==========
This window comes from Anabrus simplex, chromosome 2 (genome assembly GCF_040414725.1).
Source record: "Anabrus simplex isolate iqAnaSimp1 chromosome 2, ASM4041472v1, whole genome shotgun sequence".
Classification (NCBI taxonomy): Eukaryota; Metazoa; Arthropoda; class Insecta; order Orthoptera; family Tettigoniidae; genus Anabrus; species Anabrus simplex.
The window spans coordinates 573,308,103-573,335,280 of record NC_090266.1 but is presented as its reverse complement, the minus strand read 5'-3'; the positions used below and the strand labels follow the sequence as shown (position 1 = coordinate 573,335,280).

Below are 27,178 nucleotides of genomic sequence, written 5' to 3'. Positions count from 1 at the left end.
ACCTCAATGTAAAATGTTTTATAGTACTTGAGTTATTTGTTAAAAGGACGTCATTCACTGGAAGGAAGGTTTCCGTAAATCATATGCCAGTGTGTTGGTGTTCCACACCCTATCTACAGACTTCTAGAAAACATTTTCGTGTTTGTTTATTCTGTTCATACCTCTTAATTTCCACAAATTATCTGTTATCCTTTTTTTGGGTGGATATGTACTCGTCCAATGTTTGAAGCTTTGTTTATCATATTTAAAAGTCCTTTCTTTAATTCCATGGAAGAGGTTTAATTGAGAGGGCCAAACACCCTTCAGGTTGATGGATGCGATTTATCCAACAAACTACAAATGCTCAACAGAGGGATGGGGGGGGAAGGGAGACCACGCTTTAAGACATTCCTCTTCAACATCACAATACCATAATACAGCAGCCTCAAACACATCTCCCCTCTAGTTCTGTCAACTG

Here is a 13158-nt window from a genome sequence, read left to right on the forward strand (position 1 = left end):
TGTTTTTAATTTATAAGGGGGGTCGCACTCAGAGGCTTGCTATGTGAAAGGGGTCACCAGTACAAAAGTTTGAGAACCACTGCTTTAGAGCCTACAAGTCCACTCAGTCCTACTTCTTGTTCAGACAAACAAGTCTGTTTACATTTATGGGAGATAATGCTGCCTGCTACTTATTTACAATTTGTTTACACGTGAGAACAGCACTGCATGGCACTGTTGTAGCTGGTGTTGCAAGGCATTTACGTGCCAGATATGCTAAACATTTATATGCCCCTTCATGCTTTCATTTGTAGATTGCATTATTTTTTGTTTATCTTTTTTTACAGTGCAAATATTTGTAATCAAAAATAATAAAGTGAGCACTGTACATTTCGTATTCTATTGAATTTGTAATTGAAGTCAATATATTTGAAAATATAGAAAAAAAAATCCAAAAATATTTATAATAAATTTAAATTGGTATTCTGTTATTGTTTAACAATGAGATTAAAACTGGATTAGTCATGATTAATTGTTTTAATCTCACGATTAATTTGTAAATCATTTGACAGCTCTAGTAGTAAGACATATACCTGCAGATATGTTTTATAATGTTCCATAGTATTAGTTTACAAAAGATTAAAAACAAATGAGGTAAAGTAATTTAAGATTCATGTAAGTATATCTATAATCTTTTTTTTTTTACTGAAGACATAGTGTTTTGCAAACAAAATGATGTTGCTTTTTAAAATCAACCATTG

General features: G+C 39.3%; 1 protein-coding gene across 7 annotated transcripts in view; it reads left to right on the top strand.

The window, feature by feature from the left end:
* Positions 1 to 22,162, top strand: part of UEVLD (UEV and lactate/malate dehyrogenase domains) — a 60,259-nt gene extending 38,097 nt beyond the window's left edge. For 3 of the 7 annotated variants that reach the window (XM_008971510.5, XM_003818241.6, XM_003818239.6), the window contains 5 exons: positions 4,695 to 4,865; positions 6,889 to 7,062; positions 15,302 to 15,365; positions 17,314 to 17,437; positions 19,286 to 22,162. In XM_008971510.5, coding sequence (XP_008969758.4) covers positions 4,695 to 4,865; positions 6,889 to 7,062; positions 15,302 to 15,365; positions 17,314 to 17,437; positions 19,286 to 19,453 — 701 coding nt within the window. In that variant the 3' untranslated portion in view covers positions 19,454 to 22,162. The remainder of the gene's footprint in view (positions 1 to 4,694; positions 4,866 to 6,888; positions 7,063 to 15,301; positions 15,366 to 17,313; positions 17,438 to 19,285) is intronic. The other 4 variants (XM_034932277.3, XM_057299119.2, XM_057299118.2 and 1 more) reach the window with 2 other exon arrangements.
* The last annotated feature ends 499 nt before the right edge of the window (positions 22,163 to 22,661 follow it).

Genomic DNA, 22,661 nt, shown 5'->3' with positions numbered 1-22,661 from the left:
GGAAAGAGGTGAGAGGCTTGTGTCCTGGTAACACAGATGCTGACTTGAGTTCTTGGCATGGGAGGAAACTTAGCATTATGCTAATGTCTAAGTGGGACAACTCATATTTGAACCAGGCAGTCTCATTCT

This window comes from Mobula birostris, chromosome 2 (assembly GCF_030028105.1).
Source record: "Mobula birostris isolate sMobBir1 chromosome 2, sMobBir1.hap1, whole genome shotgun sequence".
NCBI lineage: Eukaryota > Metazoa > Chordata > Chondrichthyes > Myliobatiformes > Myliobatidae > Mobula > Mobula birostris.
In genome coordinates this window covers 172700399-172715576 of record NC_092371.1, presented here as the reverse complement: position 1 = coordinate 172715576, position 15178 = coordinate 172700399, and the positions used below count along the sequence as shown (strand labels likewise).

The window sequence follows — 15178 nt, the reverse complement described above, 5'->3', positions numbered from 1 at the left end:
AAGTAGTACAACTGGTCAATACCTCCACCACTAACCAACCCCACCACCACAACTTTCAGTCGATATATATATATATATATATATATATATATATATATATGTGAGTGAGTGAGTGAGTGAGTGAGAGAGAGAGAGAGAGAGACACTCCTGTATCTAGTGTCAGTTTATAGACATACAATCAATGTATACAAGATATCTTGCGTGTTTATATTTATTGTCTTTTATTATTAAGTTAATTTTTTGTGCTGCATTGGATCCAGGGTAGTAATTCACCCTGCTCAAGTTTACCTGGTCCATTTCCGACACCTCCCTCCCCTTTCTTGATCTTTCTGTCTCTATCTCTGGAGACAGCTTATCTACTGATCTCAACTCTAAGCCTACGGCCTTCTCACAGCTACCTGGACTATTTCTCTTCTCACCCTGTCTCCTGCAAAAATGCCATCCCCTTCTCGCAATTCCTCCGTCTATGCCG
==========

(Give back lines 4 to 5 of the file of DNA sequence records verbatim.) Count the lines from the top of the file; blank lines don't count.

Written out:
The window spans coordinates 573,308,103-573,335,280 of record NC_090266.1 but is presented as its reverse complement, the minus strand read 5'-3'; the positions used below and the strand labels follow the sequence as shown (position 1 = coordinate 573,335,280).

Below are 27,178 nucleotides of genomic sequence, written 5' to 3'. Positions count from 1 at the left end.